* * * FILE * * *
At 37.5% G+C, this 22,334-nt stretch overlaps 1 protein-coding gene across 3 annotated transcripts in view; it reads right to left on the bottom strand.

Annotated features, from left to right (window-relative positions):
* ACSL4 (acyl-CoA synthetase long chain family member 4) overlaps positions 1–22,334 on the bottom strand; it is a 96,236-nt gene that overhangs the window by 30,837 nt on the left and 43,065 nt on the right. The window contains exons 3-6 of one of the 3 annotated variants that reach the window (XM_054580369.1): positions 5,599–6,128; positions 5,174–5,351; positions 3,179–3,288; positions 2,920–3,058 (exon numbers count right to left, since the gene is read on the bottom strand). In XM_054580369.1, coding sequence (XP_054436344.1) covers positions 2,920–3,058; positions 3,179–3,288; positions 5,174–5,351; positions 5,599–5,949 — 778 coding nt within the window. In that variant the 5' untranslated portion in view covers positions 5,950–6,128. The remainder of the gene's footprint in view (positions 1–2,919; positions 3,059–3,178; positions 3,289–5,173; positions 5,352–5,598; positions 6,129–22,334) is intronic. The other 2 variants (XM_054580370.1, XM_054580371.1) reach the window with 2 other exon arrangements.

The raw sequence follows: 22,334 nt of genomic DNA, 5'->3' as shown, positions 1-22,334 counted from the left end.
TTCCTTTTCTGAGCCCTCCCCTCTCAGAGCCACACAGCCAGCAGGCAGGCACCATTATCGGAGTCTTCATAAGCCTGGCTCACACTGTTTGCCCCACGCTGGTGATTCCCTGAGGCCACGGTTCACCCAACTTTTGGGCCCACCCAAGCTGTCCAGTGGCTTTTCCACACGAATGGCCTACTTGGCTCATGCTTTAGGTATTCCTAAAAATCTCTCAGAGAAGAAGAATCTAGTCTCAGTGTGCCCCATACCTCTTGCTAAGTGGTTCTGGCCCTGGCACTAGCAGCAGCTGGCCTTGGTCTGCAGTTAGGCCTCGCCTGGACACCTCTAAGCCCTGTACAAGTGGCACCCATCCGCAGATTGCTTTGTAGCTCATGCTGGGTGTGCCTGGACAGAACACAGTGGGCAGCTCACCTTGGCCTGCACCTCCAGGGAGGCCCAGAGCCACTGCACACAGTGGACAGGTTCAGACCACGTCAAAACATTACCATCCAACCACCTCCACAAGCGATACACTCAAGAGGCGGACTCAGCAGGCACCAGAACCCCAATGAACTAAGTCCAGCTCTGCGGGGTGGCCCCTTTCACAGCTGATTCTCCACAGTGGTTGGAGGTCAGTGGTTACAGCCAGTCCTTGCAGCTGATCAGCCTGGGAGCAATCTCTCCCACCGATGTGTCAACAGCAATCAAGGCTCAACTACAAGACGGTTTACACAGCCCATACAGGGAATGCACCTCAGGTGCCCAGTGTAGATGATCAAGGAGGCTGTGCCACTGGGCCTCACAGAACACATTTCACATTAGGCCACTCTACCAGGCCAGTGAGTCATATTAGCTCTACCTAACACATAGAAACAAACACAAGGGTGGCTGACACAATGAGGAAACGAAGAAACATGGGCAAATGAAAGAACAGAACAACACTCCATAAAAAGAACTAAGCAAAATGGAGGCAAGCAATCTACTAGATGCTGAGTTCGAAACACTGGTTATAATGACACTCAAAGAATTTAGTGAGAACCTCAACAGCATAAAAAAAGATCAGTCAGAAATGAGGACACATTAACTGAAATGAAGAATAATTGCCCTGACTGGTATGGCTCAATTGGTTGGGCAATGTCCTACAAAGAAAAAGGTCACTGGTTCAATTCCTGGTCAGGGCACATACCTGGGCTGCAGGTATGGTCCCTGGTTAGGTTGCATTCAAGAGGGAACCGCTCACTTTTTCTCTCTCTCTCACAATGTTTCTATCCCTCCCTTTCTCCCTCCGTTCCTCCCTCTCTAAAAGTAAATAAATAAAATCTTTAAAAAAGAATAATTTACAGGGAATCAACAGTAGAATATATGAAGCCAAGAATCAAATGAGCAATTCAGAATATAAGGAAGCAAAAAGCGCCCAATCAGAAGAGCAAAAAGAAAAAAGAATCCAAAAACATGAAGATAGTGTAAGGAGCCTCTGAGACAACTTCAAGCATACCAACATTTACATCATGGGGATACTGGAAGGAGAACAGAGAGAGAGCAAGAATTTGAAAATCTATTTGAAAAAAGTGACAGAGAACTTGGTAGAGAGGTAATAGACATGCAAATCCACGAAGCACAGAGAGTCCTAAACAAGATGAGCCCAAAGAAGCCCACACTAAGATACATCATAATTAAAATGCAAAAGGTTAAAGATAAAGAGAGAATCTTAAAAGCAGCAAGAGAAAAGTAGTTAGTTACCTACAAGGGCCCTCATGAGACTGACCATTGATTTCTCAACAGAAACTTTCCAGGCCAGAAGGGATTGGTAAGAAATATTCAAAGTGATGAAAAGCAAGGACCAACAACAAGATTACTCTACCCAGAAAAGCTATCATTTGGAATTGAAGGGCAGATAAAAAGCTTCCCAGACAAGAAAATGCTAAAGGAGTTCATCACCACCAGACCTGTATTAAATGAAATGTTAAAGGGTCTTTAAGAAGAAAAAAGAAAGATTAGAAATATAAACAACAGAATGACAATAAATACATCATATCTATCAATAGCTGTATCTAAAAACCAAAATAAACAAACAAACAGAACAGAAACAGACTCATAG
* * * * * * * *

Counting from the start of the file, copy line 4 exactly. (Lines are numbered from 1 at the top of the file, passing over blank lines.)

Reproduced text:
The raw sequence follows: 22,334 nt of genomic DNA, 5'->3' as shown, positions 1-22,334 counted from the left end.